The implementation of national e-health standards has taken another step forward with Northern Territory health agencies launching a secure messaging delivery system to share information between different clinical software systems.
Known as the Web Services Messaging Application (WSMA), the web service sends health information between different software using a first generation messaging specification, drafted by the National E-Health Transition Authority (NEHTA).
The specification is a front-runner to a national specification for secure messaging delivery which is currently pending release. Earlier this month, NEHTA announced it had reached consensus in the development of an approach for the standard assessment of medical software.
The software, which was developed by NT-based Diverse Systems Consulting, is part of a joint initiative between NEHTA, General Practice Network NT and commercial software vendors Communicare Systems PEN Computer Systems.
The project is sponsored by the Northern Territory Department of Health and Families and is part of an ongoing e-health program aimed at improving clinical information exchange and service delivery, particularly for patients in remote areas.
WSMA will be used in most of the Territory’s Aboriginal community controlled health clinics, public hospitals and several urban general practices.
The WSMA application is designed to transfer thousands of electronic messages a day containing healthcare information to update the records of about 40,000 people who have already registered for the Northern Territory’s eHealthNT Shared Electronic Health Record service.
Compliance with NEHTA’s draft specification was undertaken via a self-assessment process. NEHTA expects future WSMA releases to undergo formal testing under a new national software conformance assessment scheme.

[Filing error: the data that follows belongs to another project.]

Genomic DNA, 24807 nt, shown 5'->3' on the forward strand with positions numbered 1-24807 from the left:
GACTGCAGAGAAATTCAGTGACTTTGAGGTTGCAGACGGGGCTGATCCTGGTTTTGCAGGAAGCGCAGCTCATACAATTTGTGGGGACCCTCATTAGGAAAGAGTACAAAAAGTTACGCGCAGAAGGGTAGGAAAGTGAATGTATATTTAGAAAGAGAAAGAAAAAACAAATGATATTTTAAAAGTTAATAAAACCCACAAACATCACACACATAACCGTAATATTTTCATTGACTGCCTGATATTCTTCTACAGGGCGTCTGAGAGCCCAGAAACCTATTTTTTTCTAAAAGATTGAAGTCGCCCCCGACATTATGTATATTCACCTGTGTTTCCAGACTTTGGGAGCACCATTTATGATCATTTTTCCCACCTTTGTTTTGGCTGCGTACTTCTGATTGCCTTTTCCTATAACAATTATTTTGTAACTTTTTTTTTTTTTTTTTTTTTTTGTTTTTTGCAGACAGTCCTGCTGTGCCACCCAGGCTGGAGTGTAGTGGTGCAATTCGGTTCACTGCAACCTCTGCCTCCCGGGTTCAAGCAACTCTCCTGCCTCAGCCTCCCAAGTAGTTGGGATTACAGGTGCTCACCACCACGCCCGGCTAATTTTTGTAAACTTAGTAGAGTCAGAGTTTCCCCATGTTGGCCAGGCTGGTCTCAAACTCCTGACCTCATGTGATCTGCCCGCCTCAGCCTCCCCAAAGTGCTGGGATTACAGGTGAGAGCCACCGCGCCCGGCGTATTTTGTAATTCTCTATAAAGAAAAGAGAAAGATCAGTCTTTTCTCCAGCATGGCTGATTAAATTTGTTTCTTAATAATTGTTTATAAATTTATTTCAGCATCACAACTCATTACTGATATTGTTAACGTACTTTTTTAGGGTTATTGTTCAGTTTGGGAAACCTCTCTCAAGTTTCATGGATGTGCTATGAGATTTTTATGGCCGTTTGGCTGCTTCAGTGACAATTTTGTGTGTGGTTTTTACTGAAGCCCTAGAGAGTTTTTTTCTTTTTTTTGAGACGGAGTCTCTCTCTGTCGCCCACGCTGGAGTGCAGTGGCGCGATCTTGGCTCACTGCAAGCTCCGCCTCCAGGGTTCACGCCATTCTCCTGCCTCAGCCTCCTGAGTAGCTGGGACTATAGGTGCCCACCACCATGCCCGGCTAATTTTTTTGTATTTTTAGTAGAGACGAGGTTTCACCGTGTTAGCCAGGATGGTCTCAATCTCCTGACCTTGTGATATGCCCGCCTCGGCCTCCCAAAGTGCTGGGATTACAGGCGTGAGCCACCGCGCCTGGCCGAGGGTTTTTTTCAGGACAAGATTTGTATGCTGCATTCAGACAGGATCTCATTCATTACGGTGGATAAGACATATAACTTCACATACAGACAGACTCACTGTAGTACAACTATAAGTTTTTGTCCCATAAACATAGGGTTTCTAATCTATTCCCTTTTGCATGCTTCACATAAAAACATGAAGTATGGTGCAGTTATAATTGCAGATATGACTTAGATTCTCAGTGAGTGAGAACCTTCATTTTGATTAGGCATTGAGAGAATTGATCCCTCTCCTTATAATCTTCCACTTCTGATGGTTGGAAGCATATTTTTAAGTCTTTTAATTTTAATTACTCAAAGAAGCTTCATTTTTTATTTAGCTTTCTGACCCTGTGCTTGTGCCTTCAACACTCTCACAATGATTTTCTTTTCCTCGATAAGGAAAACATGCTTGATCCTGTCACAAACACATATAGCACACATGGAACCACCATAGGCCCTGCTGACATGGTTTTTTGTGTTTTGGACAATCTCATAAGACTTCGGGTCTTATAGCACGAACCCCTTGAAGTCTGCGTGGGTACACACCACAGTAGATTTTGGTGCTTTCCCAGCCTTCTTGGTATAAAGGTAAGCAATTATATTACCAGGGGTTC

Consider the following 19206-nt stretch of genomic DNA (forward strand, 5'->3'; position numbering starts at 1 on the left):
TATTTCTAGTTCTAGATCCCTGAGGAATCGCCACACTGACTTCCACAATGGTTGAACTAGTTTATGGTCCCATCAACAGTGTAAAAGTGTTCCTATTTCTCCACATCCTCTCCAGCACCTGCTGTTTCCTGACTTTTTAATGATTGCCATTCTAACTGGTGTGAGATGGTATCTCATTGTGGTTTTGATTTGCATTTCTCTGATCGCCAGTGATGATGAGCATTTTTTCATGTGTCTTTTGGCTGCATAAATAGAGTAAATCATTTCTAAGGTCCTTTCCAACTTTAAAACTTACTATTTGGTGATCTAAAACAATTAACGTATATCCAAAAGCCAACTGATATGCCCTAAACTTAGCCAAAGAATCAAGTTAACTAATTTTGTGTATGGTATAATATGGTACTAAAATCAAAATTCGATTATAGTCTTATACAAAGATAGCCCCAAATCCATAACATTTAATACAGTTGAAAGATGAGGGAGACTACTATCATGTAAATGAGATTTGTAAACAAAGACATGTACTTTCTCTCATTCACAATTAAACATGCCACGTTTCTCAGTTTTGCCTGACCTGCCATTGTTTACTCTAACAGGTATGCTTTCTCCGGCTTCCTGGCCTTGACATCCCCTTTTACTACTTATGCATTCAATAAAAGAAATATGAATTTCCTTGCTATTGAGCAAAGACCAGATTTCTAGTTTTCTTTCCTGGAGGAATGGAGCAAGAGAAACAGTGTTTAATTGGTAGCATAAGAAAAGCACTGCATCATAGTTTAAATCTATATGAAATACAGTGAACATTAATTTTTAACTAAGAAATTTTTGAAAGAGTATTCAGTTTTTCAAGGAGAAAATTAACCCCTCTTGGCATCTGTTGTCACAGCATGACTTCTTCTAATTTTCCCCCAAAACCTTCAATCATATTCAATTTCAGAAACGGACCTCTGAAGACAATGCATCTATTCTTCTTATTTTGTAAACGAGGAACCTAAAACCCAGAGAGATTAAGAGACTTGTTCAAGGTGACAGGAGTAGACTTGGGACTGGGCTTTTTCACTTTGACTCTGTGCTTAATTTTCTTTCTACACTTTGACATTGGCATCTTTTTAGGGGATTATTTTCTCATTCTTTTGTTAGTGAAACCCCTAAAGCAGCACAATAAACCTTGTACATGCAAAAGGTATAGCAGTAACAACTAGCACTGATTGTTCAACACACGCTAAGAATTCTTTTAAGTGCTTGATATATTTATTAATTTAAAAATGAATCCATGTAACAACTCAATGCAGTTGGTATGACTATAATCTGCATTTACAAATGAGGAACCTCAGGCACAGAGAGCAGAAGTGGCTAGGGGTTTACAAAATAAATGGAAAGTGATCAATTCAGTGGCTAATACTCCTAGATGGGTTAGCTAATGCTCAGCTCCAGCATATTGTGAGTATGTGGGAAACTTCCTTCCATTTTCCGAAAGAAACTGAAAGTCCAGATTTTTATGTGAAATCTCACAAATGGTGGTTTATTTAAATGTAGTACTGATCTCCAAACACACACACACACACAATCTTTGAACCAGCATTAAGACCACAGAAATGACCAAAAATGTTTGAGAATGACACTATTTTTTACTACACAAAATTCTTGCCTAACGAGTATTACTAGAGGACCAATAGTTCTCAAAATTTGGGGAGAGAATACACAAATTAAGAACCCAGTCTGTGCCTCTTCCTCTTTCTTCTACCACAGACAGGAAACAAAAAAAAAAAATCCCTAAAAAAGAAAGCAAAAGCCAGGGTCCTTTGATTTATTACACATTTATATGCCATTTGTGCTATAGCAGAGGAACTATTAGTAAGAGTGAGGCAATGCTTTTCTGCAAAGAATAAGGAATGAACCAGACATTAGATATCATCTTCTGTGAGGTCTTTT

The next generation of WSMA is already in the works and the software will be commissioned once the final NEHTA specification is released. Planned upgrades include eReferrals and eDischarge Summaries and enabling clinical information exchange between Northern Territory healthcare providers and those in South Australia and Western Australia. The system has already been used to send test messages from SA Health systems to NT DHF systems.
In a separate announcement, the National Health and Medical Research Council (NHMRC) and the Office of the Privacy Commissioner has released new guidelines to assist health practitioners make decisions about disclosing genetic information to their patient's genetic relatives.
The new guidelines follow an amendment to the Privacy Act regarding the disclosure of genetic information by health practitioners.
"These new guidelines permit doctors to disclose information to a genetic relative of the patient without the patient's consent, but only in situations where they reasonably believe that disclosure is necessary to lessen or prevent a serious threat to the life, health or safety of the patient's relative," the chair of the NHMRC's guidelines working party, Dr Sandra Hacker AO, said in a statement.